Technologies in Healthcare
BIOE 273: Biodesign for Mobile Health
Course directors: Marta Zanchi, Paul Wang, Paul Yock
This seminar examines the emerging Mobile Health industry. Mobile Health (mHealth, or, wireless health) is the provision of health services and information via mobile technologies such as mobile phones and wearable sensors. Innovations in this area promise solutions to the need for universal access to affordable and effective health care by enabling consumers to take charge of their health, creating affordable ways to manage aging and chronic conditions, moving care from the hospital into the home, improving treatment options by providing transparency of measurable clinical outcomes, and shifting the focus from “sick care” to “health improvement” and prevention. Faculty from Stanford University and other academic institutions and guest lecturers from the Mobile Health industry and entrepreneurial community will discuss the driving needs, opportunities and challenges that characterize the emerging Mobile Health innovation landscape, and present an overview of the technologies, initiatives and companies that are already transforming the way we access health care today. Read more.
BIOMEDIN 206: Informatics in Industry
Course Organizers: Nikesh Kotecha and Nigam Shah
Course Sponsor: Russ Altman
Effective management, modeling, acquisition, and mining of biomedical information has become a crucial and strategic arm of today's healthcare and biotechnology companies. This seminar series explores the approaches to information management adopted by industry leaders. Speakers are invited to share their experience and insights into providing (and working with) health information for consumers, clinicians and researchers. Read more.
CS 379L/PoliSci 337T/Law 498: Designing Liberation Technologies
Instructors: Joshua Cohen, Terry Winograd, Zu Yusuf
In this course, small interdisciplinary project teams work jointly with students from the University of Nairobi and local NGOs in Kenya to design new technologies for promoting development and health. Some students will travel with faculty to Nairobi over Spring break to do initial need finding with our partners. They will form the nuclei of six teams which will continue to collaborate with our partners throughout the quarter to conduct observations and interviews, identify needs, generate concepts, create prototypes, and test their use. At the end of the quarter, students will present their projects to a panel including partner representatives who come to Stanford to review the projects and identify possibilities for further development. During the summer, students from projects that are identified as having potential for further development and deployment will travel to Kenya to take the next steps towards further testing, pilot studies, and feasibility studies in preparation for long-term project implementation. The starting point for the projects is to find innovative ways to use mobile applications in areas of health, education and economic development. In addition to the regular teaching team, students will work with coaches from local industry and staff from the d.school. Read more.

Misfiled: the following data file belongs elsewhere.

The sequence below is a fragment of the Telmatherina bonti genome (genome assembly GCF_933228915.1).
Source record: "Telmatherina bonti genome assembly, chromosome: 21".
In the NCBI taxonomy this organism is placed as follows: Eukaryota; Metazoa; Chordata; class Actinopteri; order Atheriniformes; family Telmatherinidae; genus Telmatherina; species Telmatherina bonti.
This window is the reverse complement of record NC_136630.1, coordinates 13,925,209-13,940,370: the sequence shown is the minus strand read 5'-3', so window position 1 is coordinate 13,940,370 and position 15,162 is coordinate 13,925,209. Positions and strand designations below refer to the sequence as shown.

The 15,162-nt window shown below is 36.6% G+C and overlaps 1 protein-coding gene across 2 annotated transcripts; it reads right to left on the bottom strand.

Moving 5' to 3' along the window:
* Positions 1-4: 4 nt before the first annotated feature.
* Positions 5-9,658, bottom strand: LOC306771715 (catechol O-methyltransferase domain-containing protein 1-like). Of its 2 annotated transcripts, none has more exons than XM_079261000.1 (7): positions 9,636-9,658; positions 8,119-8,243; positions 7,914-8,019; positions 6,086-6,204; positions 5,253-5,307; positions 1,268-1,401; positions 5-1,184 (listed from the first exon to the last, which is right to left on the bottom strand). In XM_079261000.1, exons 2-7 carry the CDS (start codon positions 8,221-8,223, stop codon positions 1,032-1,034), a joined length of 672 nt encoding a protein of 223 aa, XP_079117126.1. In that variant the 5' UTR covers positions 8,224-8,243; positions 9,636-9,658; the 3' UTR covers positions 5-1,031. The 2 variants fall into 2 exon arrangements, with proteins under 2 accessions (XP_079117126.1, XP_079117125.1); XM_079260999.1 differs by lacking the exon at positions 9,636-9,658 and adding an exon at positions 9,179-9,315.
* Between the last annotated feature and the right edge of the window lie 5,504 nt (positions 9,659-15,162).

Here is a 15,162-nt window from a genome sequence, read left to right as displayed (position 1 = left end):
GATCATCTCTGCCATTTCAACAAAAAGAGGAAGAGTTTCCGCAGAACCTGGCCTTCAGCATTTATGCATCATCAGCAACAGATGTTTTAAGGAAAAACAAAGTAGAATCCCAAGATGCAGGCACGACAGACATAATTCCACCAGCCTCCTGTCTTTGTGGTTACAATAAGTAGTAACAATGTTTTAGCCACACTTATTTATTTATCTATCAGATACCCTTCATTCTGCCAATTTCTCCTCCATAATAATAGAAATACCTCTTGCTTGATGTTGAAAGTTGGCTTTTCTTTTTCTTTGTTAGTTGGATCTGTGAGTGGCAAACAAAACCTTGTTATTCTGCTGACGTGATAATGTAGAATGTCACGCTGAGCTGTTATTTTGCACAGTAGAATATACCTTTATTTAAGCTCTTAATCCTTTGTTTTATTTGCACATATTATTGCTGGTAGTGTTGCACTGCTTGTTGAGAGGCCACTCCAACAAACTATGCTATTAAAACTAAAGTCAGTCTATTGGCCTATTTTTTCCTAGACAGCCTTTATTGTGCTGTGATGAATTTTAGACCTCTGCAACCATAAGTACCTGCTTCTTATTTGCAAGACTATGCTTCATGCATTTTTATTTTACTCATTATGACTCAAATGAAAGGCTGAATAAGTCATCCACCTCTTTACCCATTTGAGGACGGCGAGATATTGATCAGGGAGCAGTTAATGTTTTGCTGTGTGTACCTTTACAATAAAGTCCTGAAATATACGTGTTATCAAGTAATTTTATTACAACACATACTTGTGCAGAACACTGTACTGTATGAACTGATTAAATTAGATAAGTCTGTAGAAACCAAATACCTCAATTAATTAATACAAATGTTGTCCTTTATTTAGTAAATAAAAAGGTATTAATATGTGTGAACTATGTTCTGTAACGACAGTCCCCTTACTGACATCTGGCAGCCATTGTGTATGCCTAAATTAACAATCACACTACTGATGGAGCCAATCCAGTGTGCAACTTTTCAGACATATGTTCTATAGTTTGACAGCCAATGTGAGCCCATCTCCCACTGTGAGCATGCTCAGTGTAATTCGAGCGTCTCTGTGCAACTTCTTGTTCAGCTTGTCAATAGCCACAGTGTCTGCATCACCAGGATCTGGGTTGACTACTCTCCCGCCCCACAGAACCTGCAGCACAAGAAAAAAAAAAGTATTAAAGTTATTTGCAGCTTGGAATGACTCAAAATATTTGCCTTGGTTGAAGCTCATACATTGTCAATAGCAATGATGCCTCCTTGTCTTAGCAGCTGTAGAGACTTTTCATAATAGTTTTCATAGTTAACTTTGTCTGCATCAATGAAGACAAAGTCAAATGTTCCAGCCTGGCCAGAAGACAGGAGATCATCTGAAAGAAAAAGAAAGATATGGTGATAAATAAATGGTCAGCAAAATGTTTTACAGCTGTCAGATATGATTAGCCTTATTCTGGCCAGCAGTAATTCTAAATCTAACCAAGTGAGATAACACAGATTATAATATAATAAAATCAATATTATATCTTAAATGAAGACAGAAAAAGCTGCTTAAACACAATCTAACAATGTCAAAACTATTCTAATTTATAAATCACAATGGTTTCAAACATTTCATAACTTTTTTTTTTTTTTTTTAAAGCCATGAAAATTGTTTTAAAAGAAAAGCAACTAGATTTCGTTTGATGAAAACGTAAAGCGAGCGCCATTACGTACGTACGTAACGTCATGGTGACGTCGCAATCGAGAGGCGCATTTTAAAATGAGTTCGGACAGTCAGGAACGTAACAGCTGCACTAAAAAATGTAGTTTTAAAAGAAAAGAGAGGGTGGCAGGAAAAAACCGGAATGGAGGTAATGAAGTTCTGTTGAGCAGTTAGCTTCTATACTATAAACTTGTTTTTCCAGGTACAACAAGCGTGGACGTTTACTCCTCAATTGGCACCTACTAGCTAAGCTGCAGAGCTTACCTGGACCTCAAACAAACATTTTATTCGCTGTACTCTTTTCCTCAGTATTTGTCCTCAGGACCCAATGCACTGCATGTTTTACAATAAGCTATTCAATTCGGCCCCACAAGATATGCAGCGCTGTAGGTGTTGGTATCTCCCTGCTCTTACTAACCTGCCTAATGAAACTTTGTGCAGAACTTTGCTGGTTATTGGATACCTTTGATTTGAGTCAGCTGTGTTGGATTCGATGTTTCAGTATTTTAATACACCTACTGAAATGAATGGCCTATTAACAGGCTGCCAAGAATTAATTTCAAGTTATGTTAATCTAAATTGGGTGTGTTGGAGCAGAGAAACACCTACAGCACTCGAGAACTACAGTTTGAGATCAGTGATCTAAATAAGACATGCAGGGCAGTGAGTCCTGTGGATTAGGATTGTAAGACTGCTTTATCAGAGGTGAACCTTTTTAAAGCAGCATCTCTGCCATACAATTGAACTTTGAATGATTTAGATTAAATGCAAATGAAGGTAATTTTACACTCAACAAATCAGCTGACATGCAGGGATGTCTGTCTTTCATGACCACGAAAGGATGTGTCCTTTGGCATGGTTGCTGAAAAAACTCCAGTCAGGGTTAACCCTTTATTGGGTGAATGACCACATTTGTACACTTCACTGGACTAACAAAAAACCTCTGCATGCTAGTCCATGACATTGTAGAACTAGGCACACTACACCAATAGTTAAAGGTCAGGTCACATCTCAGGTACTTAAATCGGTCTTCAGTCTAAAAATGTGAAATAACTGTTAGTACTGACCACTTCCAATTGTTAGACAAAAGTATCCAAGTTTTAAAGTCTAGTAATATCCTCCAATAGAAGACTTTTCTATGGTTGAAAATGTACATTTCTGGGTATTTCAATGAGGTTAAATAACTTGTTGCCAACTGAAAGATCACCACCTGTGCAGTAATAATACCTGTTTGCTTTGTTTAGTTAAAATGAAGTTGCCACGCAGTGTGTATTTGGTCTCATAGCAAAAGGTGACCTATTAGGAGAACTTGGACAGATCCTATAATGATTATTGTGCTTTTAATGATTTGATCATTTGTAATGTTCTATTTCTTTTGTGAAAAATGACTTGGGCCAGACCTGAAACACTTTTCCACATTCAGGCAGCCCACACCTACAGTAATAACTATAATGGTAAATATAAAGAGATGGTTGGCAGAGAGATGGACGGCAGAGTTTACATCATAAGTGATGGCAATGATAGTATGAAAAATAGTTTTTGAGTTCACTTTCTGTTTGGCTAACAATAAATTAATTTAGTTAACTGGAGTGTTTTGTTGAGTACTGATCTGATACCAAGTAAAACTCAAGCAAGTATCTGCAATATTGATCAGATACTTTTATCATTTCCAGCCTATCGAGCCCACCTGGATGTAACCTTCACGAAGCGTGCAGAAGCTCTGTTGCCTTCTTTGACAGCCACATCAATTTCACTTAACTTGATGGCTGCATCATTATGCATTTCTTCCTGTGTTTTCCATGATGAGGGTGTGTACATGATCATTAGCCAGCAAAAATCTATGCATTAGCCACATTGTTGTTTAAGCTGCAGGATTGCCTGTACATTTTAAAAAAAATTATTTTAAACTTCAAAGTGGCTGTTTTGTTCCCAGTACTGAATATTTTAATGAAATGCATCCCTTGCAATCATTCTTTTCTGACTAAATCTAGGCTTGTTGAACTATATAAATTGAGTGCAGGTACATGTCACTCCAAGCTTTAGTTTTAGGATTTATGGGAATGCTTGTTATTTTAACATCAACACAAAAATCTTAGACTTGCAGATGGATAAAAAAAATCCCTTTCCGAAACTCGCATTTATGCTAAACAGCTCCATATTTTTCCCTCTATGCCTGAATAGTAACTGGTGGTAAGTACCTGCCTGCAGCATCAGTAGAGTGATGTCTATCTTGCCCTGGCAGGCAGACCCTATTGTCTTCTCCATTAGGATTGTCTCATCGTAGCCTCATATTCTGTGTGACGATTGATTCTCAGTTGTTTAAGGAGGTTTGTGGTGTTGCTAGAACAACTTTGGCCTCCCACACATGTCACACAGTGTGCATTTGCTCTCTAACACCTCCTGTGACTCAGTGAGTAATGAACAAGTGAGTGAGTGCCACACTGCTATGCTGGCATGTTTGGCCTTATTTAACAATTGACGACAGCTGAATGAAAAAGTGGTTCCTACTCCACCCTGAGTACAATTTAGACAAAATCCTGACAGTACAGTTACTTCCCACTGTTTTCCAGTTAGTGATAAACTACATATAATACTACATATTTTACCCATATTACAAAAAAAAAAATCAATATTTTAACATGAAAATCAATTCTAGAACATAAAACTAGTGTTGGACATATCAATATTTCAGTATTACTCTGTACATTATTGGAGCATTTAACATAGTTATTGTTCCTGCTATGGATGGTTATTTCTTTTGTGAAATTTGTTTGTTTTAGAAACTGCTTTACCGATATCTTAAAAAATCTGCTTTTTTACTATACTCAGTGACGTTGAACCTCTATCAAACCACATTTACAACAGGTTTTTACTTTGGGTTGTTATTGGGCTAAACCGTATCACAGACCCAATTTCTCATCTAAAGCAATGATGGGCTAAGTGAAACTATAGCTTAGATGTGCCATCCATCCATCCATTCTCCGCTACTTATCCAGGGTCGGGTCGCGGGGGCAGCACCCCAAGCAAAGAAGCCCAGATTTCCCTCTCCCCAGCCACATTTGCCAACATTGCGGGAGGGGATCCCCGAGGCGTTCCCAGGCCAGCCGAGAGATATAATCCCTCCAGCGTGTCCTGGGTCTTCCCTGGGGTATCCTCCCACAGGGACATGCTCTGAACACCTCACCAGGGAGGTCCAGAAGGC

ME 382 A/B: Biomedical Engineering in Research and Development
Instructor: Thomas Andriacchi
CHEMENG 450: Advances in Biotechnology
Instructors: L. Hwang and J. Schwartz
This course engages guest academic and industrial speakers to explore the latest developments in fields such as bioenergy, green process technology, production of industrial chemicals from renewable resources, protein pharmaceutical production, industrial enzyme production, stem cell applications, medical diagnostics, and medical imaging. It also covers biotechnology ethics, business and patenting issues, and entrepreneurship in biotechnology. Read more.
CSB 240A/B: A Practical Approach to Drug Discovery and Development
Course Organizers: Kevin Grimes and Daria Mochly-Rosen
CSB 244: Drug Discovery and Development: A Case-Based Approach
Course organizers: TBD
Introductory course covering the basics of drug discovery and development. Topics include target identification and validation; identification of small molecule compounds that modulate the target of interest; properties of a drug development candidate; drug formulation, absorption, and pharmacokinetics; preclinical safety studies; drug manufacturing and quality assurance; human testing for safety and efficacy; and regulatory issues. [Not available in academic 2012-13.]